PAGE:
In a typical year, Canadians travel from North America to the European continent in droves. In fact, the number of Canadian tourists entering Europe in any given year tends to reach the millions, as visitors from the Great White North go in search of sun and sand in the Mediterranean or wander the cobblestoned streets of the storied European capitals.
Understanding the huge demand for Canadians to enter Europe and the countries of the Schengen Zone, government officials implemented a new way for Canadians to apply for and receive permission to visit Europe by filling out an ETIAS form for a visa waiver.
The European Travel Information and Authorization System (ETIAS) allows Canadian citizens to skip the cumbersome process of finding an embassy or consulate and instead moves the entire process online, making it simple and easy for Canadians to check out their dream destinations.
Unfortunately for everyone involved, the COVID-19 pandemic made it temporarily impossible for Canadian tourists to cross into Europe and go in search of their favorite travel routes, even if they were in possession of a valid ETIAS for Europe. When Schengen officials made the decision to close down their borders, it nullified all tourist visas until further notice.
The question that Canadians are beginning to ask again is if things have changed with respect to the coronavirus, and if so, where can Canadians travel in Europe?
Can Canadians Travel in Europe Yet?
When the collective world came to understand the severity of the COVID-19 pandemic back in March, most borders were immediately shut to stem the spread of the coronavirus. The effects of these decisions were instantly felt not only in the morale of people who were no longer able to travel, but economically, especially in cities and countries where people rely heavily on a constant influx of foreigners to earn a living.
Tourism officials and governments across Europe alike have been carefully watching the situation in their respective countries as they reopen their borders to allow in visitors.
Once it appeared that the virus was settling down in some areas of Europe, officials began allowing people to come in and boost the local economy. However, the countries whose citizens were to be let in were dependent upon how their governments had handled the coronavirus back home.
For instance, even though they share a border, citizens from the United States are still not allowed to visit any countries in Europe for tourism while travelers from Canada were initially allowed back into parts of the Schengen Zone after June 30th.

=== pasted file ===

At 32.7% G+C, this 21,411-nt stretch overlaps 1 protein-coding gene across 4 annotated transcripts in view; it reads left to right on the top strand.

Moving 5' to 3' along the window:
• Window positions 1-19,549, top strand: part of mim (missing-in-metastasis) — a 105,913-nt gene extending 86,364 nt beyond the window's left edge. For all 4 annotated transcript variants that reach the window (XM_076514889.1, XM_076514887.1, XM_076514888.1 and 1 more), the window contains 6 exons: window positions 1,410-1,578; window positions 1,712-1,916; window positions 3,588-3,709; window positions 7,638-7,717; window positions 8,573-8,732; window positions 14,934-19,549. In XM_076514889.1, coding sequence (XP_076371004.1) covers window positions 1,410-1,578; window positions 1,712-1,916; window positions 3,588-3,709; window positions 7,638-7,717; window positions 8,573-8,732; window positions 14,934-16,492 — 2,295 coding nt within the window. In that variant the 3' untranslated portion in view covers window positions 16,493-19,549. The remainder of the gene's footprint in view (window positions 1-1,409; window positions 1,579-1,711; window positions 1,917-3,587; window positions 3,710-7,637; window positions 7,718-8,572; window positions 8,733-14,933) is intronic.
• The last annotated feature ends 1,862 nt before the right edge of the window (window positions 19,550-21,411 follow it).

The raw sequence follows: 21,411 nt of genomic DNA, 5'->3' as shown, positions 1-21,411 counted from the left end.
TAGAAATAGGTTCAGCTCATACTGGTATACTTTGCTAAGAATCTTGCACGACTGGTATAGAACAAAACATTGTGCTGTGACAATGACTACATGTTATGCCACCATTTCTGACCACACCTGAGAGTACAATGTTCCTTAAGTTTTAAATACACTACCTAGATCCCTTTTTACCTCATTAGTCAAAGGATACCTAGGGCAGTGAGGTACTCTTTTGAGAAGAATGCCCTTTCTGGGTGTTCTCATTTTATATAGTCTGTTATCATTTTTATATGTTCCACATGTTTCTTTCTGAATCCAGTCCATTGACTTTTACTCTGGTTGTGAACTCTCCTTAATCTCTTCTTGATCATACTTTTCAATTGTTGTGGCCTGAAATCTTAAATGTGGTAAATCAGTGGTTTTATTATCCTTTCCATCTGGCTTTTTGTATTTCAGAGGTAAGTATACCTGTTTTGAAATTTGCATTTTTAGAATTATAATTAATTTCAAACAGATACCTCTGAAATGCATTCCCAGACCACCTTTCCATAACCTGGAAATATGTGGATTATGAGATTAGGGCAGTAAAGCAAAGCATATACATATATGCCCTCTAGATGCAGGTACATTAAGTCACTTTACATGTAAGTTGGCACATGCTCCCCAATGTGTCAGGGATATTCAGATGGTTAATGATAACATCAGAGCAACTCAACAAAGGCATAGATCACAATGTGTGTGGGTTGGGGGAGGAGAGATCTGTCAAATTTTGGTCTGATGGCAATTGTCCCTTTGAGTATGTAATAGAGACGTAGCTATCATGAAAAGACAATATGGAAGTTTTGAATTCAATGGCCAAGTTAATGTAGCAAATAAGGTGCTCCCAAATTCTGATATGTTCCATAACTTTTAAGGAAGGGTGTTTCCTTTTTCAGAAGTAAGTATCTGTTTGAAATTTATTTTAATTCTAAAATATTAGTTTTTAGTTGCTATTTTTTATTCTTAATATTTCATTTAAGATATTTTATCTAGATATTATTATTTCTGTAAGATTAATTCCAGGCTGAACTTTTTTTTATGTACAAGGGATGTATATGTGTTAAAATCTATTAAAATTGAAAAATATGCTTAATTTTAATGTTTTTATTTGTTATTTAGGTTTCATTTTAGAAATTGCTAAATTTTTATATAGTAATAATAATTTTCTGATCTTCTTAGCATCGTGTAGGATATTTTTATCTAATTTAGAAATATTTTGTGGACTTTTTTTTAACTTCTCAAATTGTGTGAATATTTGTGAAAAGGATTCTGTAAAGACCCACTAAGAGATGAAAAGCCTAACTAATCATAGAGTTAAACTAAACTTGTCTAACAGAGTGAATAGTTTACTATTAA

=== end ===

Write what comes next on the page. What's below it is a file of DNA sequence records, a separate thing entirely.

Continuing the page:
Is Every European Country Open to Canadian Visitors?
The Schengen Area tends to operate as a unified bloc. This means that a decision that is adopted by the group as an entity, is applied to each individual member nation. For instance, typically when a Canadian is granted an ETIAS for Europe, it gives them access to every country.
Originally, the concept was put in place to allow for freedom of movement within the Schengen Area, but the coronavirus has seen different countries adopting different guidelines depending on what the governments of those countries feel is best for its citizens.
To that point, Canadians were able to visit 24 of the 26 countries that are members of the Schengen Area until October 21 with the exceptions being Finland and Hungary. Since then, virus numbers have increased across Europe and Canada and the EU has decided to remove Canada from the list of countries where it allowing visitors.
Each government will be updating this information as necessary. If citizens of both regions remain responsible, Canadians will be back on the ‘safe list’ to visit Europe and Schengen Area in no time.
Do Canadians Have to Quarantine Upon Arriving in Europe?
As people begin to slowly move around the world again, many countries have taken up the official position of having immediate entries to their country quarantine for up to two weeks before they are allowed to walk around the general public.
The idea is that the coronavirus has an incubation period of as long as that period of time, so anyone who has been exposed to the virus would have a lesser chance of spreading the disease by isolating themselves, even if they were not aware that they were a carrier.
When the Schengen Area returns to allowing Canadaian travelers again, the individual member states will be able to stipulate their own positions on whether or not they require Canadians to quarantine upon arrival.
When they were allowing them to visit, the countries who required Canadians to quarantine were:
Note: Outside of the Schengen Area, Croatia requires a 48-hour negative PCR test for Canadians and Cyprus requires a 72-hour negative PCR test. Ireland also requires Canadians to quarantine upon entry.
Cathy Slater is an experienced content writer. She is associated with many renowned travel blogs as a guest author where she shares her valuable travel tips with the audience.